Obama learning from LBJ, according to presidential historian Doris Kearns Goodwin
It's called "the treatment." All presidents administer it, one way or another. The trick is to use the perks of the office and the power of personality to bring around doubters and foes. LBJ was the most outlandish and sometimes outrageous practitioner. With three televisions blasting in the background, Johnson would get about six inches away from the face of some beleaguered or balky senator or cabinet secretary. Sometimes LBJ would beckon the man into the bathroom and continue to cajole or harangue while he sat on the toilet.
Air Force One is a favorite tool presidents use to inspire and overawe. With much guffawing and backslapping, recalcitrant lawmakers are led to a luxurious cabin where they are granted a presidential audience and bestowed with swag, like cuff links with the presidential seal (Johnson gave away plastic busts of himself). Dennis Kucinich, seven-term congressman from Ohio and potential vote-switcher for health reform, was invited aboard Air Force One a couple of weeks before the climactic vote in the House. He had dealt with Presidents Clinton and Bush before, but Obama was different. The president was sitting in shirt sleeves behind a desk, computer to one side, notepad and pen at the ready. "He doesn't twist arms," recalls Kucinich. Rather, the president quietly listened. He was "all business," and sat patiently while Kucinich expressed his concerns, which Obama already knew. Then the president laid out his own arguments. Kucinich wasn't persuaded by the president, he told NEWSWEEK. But he voted for the bill because he did not want the presidency to fail, and he was convinced Obama would work with him in future.
A president's first year in office is often a time for learning. The harshest lessons are beginners' mistakes, like the Bay of Pigs fiasco for JFK. The real key is to figure out how to use the prestige of the office to get things done: when to conserve your political capital, and when and how to spend it. Judging from Obama's campaign, which revolutionized politics with its ability to tap grassroots networks of donors and activists, many expected President Obama to go over the heads of Congress and mobilize popular passions to achieve his top priorities. But on what may be his signature issue, that wasn't really the case....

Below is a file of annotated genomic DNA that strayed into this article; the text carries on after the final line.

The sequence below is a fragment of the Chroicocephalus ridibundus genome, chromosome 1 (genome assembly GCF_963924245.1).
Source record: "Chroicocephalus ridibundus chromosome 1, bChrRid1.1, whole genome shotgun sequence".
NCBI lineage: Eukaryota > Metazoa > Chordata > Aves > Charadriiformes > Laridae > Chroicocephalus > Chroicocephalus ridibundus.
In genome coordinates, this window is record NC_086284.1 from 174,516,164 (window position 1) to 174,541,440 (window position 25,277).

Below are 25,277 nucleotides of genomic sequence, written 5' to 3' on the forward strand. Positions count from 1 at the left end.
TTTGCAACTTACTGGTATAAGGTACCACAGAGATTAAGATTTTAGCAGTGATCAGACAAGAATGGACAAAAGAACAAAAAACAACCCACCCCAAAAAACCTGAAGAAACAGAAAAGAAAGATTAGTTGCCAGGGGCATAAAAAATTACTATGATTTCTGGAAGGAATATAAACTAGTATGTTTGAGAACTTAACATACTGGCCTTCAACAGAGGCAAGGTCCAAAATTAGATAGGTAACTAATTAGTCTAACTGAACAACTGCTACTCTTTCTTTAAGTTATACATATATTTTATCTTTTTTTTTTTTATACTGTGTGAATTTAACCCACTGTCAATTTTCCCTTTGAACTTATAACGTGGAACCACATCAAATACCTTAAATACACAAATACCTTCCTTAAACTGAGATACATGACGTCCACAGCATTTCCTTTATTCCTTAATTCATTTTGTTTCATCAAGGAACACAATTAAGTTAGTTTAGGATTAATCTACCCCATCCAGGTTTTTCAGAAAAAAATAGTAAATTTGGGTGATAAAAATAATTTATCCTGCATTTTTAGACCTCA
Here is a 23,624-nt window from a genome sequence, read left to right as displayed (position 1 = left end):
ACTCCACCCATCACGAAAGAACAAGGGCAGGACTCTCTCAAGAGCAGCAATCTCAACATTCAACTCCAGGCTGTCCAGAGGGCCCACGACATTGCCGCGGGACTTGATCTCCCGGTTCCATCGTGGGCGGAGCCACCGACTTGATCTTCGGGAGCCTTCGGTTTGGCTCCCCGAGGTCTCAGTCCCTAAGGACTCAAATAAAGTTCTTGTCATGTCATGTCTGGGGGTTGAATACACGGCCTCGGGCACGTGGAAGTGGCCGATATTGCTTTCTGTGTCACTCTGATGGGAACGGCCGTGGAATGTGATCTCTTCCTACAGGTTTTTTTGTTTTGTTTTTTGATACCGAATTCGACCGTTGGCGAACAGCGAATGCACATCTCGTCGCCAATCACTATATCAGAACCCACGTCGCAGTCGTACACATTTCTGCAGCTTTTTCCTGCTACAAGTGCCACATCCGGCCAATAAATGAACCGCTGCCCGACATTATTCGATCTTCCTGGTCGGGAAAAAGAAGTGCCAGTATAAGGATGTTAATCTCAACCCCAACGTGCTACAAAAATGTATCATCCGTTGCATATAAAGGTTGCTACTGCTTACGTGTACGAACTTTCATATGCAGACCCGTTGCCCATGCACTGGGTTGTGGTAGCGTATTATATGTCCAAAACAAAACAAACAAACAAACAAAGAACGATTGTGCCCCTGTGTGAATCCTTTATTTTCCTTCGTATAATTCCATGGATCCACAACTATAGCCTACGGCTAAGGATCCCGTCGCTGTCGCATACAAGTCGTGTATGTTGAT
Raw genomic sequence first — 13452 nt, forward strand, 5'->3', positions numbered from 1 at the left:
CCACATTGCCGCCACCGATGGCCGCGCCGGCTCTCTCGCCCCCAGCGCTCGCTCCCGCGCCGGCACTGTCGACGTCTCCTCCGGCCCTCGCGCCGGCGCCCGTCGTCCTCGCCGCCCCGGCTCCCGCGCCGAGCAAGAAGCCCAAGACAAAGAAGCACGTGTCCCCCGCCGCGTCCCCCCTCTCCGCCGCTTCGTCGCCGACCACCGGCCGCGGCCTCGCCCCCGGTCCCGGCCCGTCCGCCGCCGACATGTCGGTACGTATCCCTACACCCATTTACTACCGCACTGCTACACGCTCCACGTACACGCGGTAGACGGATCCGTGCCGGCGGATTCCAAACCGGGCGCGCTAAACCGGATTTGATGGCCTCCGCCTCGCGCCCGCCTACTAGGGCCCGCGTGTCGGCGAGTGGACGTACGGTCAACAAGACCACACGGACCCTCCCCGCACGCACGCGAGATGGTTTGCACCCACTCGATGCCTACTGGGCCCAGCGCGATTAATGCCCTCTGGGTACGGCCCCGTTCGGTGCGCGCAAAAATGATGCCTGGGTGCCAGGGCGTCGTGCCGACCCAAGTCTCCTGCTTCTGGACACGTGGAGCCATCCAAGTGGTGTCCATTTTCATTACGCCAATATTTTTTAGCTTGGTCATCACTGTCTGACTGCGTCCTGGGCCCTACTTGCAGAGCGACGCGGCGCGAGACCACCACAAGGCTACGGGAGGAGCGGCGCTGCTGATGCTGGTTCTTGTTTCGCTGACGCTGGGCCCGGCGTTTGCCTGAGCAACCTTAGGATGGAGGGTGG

Even on domestic issues, Obama may be playing a more subtle game than is readily apparent. Presidential historian Doris Kearns Goodwin recalls that when she met with candidate Obama in 2007, she expected to talk about his hero Lincoln, the subject of Goodwin's book Team of Rivals. Yet he also quizzed her and her husband, former Kennedy and Johnson speechwriter Richard Goodwin, about LBJ. He was interested in learning about Johnson's philosophy for dealing with Congress. Goodwin says she now realizes that by working so closely and deferentially with Congress on health care, Obama was taking a page from LBJ's oft-expressed philosophy: "If they're with you at the takeoff, they'll be with you in the landing."...
Goodwin also expects Obama to have a stronger appetite for change now that he's had one big success. "Once you've achieved something that everyone admits is a historic achievement, it does something, I think, inside a president's heart," she says. "LBJ said after he got the Civil Rights Act through in 1964, knowing that he had done something that would be remembered in time only emboldened him to want to do more, because the feeling was so extraordinary…cThe next year, when he proposed voting rights, people around him said, 'No way, you have to let the country heal'…cjust as people might be saying that about Obama. My guess is that what happens when you feel that sense of fulfillment inside is that it makes you remember what the presidency is about, to use power to change the lives of people in a positive way. It will only, it seems to me, make it more likely that he will continue now to go forward with the rest of his agenda."...
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